I have a favor to ask of all “Anonymous” posters.
The blog is generating a lot of comments from new airgunners. Unfortunately many of these new folks have not created a “handle” for themselves and it’s getting difficult to differentiate all the Anonymous’s.
You only have to “Choose an identity” once and you will be recognized thereafter.
Not only does it make communicating easier, it allows a search by your handle/identity for your comments.
Shadow Express Dude,
I agree with Mat61, the crosman 1077 is a great gun. Extremely accurate and the trigger does eventually wear in. Not expensive at all either. Besides, if you do have a problem with the gun, send it back to either Pyramyd or Crosman and they’ll take care of you.
In addition to a Lothar (King of the Hill People!) barrel, the 747 also has an adjustable trigger. It’s a good pistol that I really like a lot. I had a problem with mine at first, but Daisy sent me a shipping label and fixed it up for me. I think that Daisy did have a price hike on both of their 7×7 models though. I got mine over a year ago close to $150. Inflation sucks.
Al in CT
Kevin,I’m ashamed to say this anonomous had no Idea it would be easy…FrankB
That’s easy. I shoot 5 clips of 12 or 60 shots. However, this must be evaluated in terms of my conditions. I shoot them mostly rapid fire; I go through all 60 in maybe 3 minutes and the barrel is very cold to the touch afterwards. At 20 feet, I notice no deviation in accuracy whatsoever–at least for instinct shooting. It would be hard to extrapolate this for someone shooting at a longer range for real accuracy. I think in a post, B.B. mentioned good groups out to 30 yards with a scope and sufficient time between shots. But I don’t know how many such shots he got per powerlet.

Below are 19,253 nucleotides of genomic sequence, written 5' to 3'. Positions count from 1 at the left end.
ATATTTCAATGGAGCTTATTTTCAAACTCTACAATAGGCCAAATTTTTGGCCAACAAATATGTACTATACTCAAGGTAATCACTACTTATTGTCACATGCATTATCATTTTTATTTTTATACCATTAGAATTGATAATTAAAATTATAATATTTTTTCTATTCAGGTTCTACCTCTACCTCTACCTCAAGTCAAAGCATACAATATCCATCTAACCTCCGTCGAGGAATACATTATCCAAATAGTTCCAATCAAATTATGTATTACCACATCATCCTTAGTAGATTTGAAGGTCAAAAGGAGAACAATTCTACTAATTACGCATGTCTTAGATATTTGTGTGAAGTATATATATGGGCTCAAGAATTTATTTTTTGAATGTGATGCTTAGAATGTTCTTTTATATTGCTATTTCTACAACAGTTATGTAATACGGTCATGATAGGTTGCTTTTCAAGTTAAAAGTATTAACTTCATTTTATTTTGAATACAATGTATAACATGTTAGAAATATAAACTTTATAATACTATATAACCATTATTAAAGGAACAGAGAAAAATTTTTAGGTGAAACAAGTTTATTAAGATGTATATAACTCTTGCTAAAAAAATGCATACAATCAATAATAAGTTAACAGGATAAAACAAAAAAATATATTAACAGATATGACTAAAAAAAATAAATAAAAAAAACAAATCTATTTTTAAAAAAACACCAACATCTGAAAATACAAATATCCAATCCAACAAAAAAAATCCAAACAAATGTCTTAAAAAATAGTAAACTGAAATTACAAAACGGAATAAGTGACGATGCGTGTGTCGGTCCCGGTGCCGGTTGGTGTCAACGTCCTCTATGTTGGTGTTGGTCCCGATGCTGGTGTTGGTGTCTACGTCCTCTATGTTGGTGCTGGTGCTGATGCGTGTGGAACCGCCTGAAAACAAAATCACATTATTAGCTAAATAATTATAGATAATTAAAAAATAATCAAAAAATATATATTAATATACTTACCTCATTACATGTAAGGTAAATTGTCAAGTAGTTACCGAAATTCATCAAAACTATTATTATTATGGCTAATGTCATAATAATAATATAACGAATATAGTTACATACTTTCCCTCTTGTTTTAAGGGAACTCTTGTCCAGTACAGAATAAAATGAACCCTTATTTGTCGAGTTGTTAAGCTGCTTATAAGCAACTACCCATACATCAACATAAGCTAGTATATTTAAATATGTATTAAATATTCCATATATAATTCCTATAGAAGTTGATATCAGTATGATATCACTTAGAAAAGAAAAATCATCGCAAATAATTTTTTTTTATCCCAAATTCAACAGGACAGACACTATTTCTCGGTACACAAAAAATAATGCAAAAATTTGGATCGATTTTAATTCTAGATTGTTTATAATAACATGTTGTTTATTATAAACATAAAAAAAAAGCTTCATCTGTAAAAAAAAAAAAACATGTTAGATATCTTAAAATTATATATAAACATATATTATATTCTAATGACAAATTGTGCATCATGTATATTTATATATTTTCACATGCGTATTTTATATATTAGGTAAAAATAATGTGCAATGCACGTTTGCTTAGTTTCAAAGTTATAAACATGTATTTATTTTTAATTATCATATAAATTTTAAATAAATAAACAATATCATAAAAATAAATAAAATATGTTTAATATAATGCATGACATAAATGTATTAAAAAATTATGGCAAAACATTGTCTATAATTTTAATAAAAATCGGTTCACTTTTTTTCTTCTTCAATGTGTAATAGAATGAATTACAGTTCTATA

On the subject of the 747, yes, it is the cheap man’s way to enjoy a Lothar Walther barrel.
BG_Farmer, you’re right. Those are useful things to do. The only obstacles are identifying individual shots if your group is tight and setting up the equipment for all this. However, it could be a way to extract as much info as possible from data that is so painstakingly gathered.
Re the Navy SEALs and the now deceased pirates:
These guys not only parachuted into the sea to get to the destroyer, they set up shots from one moving platform to another (even more) moving platform. Then, when given a spur of the moment command–can you imagine the waiting while on sight?– they simultaneously killed two targets with heads only showing, AND one target hit through a window standing close to the hostage.